The same will hold true where the mortgage loan proceeds are being applied to the purchase of real property, or if the managing partner does not have any business or other investment assets but does own a home. The managing partner’s real property becomes the subject of the iska, a typical real estate investment for the investing partner. An iska against a home can be structured as a “rent-buy” agreement as well, in which case the investing partner receives an ownership share in the home equal to the value of the funds provided. Subsequent principal payments by the managing partner will be for the purpose of buying out that share in the home and “interest” payments are essentially rental fees for his use of the investing partner’s share of the home.

Absent the aforementioned arrangements, if one borrows money for personal use with no available venue to invest the funds or their equivalent, the iska is invalid and the funds are treated by halachah as a loan, thereby rendering all subsequent interest payments as ribbis. The reason is that when the iska is not a serious investment agreement between the parties, but instead an attempt to obfuscate the true nature of a loan by calling it an iska, halachah defines it as the loan it in fact is.

Protecting Users of a Heter Iska

Usually, an investment has obvious practical downsides, chief among them the fact that unlike a typical loan, which is personally guaranteed by the borrower, an investor receives no guarantee against the loss of his principal. Accordingly, when a heter iska is employed, the managing partner may not give the investing partner a guarantee that he will be repaid, which would demonstrate that it is in reality a loan rather than an investment.

Thus, in a typical iska arrangement, the investing partner cannot recoup his principal if lost. Moreover, in the event the investment generates no profits, the investing partner receives no return on his investment.

Since most investing partners would be reluctant to use an iska arrangement involving such risks, the standard heter iska form protects the investing partner by incorporating a condition stating that any loss of principal must be verified by two valid, trustworthy witnesses. If the managing partner does not produce such witnesses, the investing partner is entitled to assume that no loss has occurred, and his principal must be returned to him.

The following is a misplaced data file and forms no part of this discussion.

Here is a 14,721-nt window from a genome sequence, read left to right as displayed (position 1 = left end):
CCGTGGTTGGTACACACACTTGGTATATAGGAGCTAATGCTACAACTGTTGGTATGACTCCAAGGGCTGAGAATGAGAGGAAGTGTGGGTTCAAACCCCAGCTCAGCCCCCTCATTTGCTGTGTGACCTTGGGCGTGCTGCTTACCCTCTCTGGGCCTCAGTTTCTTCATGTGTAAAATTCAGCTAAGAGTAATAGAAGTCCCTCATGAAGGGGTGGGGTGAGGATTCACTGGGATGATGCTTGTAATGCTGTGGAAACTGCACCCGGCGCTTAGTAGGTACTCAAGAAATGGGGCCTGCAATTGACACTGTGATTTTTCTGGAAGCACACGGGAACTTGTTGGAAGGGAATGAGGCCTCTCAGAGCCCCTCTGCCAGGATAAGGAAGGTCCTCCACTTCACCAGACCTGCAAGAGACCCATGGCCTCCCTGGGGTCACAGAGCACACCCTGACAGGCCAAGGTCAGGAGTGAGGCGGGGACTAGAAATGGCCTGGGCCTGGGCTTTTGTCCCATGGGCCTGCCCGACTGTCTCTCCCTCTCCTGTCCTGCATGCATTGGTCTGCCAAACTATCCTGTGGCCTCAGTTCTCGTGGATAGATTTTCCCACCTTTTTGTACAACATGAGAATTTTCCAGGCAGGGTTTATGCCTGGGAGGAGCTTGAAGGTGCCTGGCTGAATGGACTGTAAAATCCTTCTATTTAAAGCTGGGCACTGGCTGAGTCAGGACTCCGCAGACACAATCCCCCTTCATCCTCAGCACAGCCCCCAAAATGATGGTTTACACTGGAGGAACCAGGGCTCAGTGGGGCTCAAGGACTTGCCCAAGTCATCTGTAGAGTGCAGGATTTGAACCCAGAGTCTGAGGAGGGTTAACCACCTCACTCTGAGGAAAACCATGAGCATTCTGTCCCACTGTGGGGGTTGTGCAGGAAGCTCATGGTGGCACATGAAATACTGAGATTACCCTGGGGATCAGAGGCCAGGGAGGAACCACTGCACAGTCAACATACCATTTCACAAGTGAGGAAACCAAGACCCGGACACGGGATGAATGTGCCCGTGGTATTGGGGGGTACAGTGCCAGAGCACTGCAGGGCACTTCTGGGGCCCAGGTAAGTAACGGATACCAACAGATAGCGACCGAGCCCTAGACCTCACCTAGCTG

In addition, the iska form sets forth a projected profit, with a condition that should the managing partner claim that such profit was not realized, he must verify the claim with a solemn oath in the presence of beis din. Due to the seriousness with which observant Jews treat such oaths, such stipulation gives the investing partner relative assurance of receiving the projected profits. The iska form also states that the terms of all other legal contracts pertaining to these funds are subordinate to the iska.


Although major corporations may be wary of lending money under a typical heter iska arrangement due to the potential risks involved, however minimal and remote, there are several halachically valid methods for greatly reducing and potentially even eliminating corporate risk under a heter iska. For example, major mortgage institutions typically reassign their loans to investors within a few days or weeks following the closing. In this case, the iska can be structured to expire once the loan is sold. This would significantly reduce the lender’s potential exposure, since it allows for only a very short window of time in which a verifiable drop in the iska’s value could occur.

In addition, the lender can include a stipulation requiring immediate repayment of the entire outstanding balance in the event that a loss is incurred. This would practically eliminate all corporate risk due to the iska.

Borrowing from Jewish-Owned Lenders Without a Heter Iska

The fact remains, however, that some prominent Jewish-owned mortgage institutions remain hesitant to implement an iska agreement, raising a series of questions: Is it in fact prohibited for an observant Jew to take a mortgage loan from such lenders? If so, what does a borrower do upon discovering that his mortgage was issued or subsequently purchased by such a lender? Since the prohibition of ribbis applies to both lenders and borrowers, is he required to refrain from paying interest, even if that results in a default on his loan and foreclosure on his assets?